SABA PERMADYN 19-200-5298-U8, 5
ohms and tweeter SABA 1670-DU-20 (or -15), 5 ohms
greencones have true cult status in
central parts of Europe and they're not hard to
find. They must have been made in 6 or even 7
digit numbers during all of the Fifties and well
into the Sixties by SABA, Germany. Other (German)
companies made similar products, but the SABA
greencones were what Philips 9710 was to Holland,
Supravox 215RTF to France and NNNN (?) for the
Britts. What is the British equivalent of these
8" extended range drivers? I guess we have
to look for Goodmans and Wharfedale speakers to
find out. In Denmark we had Peerless, e.g.
Orchestra, although I recall my parents' radio
actually had a 6" Goodmans unit.
SABA greencone has a one-piece molded
cone including a non-coated corrugated surround.
A rugged small dust cap is glued to the cone to
protect the voice coil and a light-weight stamped
metal chassis holds it all together. A tiny
alnico magnet and stamped, cost-efficient metal
parts provides the unit a whopping 94-95 dB/2.8V
sensitivity. Despite meant for valve amps, Re is
set for 5 ohms, but no anaemic 2A3 SET amp will
suffer serious trouble from being connected to
these speakers - or at least so I thought...
about traditional hifi. Greencones will
never make much below ~60 Hz and the tiny voice
coil will never generate serious amounts of back
EMF, nor require serious amounts of current.
Having Fs = 75 Hz we need big cabs to generate
something below 100 Hz and the
"resonanz" box is most likely the best
thing we can do - or use them as a dedicated
midrange driver in open baffle systems. The use
of resonant boxes is controversial. I know there
are people who believe in speakers being
"instruments" and I've even had a mail
stating a "Steinway isn't made from MDF,
right?" Well, I won't argue that these
people got it all wrong, because people can do
whatever they want and if quality time is a
resonant box, who am I to say they're wrong.
Don't be surprised if you some day find a thin
plywood box for my greencones on this page.
we're after here is the midrange and
minimum phase shift in lower treble range.
Generally these greencones display smooth
midrange except for the phase shift around 900
Hz, a phase shift much more tolerable than the
serious phase shift around 2.5 kHz found in
Lowther drivers. Next these drivers have a smooth
upper roll-off profile. I wish every midbass
driver had a roll-off like this. It makes
crossover work so much easier, and not having any
serious trouble in all of the important treble
range certainly does please the ear. Only the Vifa
C20WH can do something similar,
although not as extended as the greencones.
What is a general limitation of greencones - and
the few other drivers of similar construction -
is limited power handling. As long as we don't
play too loud, things go well. Cranking up
volume, things fall apart, cones break up and we
get the "midrange shout", i.e. serious
distortion. Using the unit as an extended range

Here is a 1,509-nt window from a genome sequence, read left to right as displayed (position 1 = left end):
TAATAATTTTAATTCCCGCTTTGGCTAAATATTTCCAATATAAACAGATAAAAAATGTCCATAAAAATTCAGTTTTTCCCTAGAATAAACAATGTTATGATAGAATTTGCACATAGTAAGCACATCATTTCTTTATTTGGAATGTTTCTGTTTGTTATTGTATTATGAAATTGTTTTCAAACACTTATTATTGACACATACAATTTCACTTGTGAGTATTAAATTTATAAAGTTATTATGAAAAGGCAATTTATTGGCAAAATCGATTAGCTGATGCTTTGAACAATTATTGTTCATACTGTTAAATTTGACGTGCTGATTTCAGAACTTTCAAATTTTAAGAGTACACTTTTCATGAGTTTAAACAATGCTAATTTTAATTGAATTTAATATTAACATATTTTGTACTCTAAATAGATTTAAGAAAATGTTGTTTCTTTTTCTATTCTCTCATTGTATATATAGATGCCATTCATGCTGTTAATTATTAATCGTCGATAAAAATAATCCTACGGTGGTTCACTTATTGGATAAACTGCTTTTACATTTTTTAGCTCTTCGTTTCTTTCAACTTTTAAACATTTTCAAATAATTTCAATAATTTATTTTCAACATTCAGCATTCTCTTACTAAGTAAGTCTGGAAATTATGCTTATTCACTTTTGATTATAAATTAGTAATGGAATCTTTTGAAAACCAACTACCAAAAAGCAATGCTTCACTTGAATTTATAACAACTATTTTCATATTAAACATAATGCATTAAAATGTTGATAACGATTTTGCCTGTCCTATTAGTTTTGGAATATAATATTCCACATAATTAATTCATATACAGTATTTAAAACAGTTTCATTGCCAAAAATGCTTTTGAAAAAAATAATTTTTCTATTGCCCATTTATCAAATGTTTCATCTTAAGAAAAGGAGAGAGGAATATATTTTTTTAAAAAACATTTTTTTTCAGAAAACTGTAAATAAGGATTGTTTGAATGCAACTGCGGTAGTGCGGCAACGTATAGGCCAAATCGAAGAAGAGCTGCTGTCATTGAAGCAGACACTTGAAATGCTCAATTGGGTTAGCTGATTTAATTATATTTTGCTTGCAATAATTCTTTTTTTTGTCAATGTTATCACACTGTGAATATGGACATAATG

driver also calls for beaming of upper mid and
loer treble with subsequent loss of detail and
perceived level of transparency.
but not least, we're into serious
nostalgia when dealing with greencones. We may
love the "good old days" and nostalgia
is definitely part of the fun, but before rushing
to German eBay, we must think about what these
drivers can offer - and seriously think about
what they cannot. The Supravox 215RTF is a much
better driver - but cannot be found for 50
Links to greencone sites:
http://www.lampizator.eu/ go to 26 speaker
(back to top)
SABA PERMADYN 19-200-5298-U8, 5 ohms. Same unit ID
regardless of magnet system.
One of the units to the right was damaged due to poor
packing, but could be restored to have the voice coil
moving again - and a candidate for experiments.
The dust cap leaves a small space between cone and pole
piece acting as a pneumatic break, and I wouldn't be
surprised if this was intentional. It
might prevent the cone from excessive movement - and
remember - these drivers were meant for being placed in a
"radio" = an open baffle, not having the
properties of a closed or vented box. As can be seen from
the impedance measurements below, removing the dust cap
has a significant impact on Qm.
Tweeter SABA 1670-DU-20, 5 ohms. Right: SABA 1670-DU-15,
5 ohms (both bakelite chassis).
These tweeters are some strange creatures having the dust
cap fixed to pole piece by a brass screw, thus
a rugged mechanical high-pass filter. The impact on
frequency response from this is a broad peak centered
12-14 kHz, 15 dB above basic level - and some 10 dB above
the average response from the 8" driver.
Those who choose to run their tweeter from a single cap
alone, usually 2.2 uF, certainly get some upper treble
Greencones cabs found on the web
- found from links above.
boxen. Enclosures made from thin plywood with minimum
bracing and damping.
PERMADYN Tweeter 1670-DU-20 (or -15) measurements
Impedance of 19-200-5298-U8 driver w/wo dust cap (red =
wo). Right: Impedance of two 1670-DU-20 (or -15) tweeter
tweeter: SPL/2.8V, 1 meter. Red/green = two units, blue =
4.7 uF in series with tweeter.
PERMADYN 19-200-5298-U8 measurements on
In total I have four Permadyn
19-200-5298-U8 drivers, two in mint condition and two
so-and-so, where one was damaged
during transport and had a ripped cone suspension, which
was repaired with some flexible glue.
Mint condition drivers = unit I and II
So-and-so condition: Unit III and IV. Both have had the
dust cap removed.
Unit I, SPL measured on IEC baffle at o.25 m distance.
Input normalised for 2.8V/1 meter. Blue = minimum phase.
Measurements merged at 300 Hz with nearfield measurement.
Right: Same driver front mounted and rear mounted (15 mm
baffle). Blue = rear mounted.
The Permadyn drivers were made to be rear mounted, but it
certainly doesn't improve measured performance having a
short "tube" in front of the driver.
Distortion measured on IEC baffle @ 0.25 meter distance.
Input equivalent to ~90 dB/1 meter.
Blue = 2nd, green = 3rd. Equalising the 2-8 kHz range
will certainly provide a nice distortion profile.
Right: All four drivers for comparison.
Driver IV (damaged surround) is interesting as the
currogated paper surround (integrated part of cone) is
quite soft and this seems to have an
impact on the resonance at 900 Hz. This points to some
experiments with a very light coating of the surround.
Right: TS data for unit I. Qt = 0.95 suggests an open
baffle driver - or a semi-open resonanz box.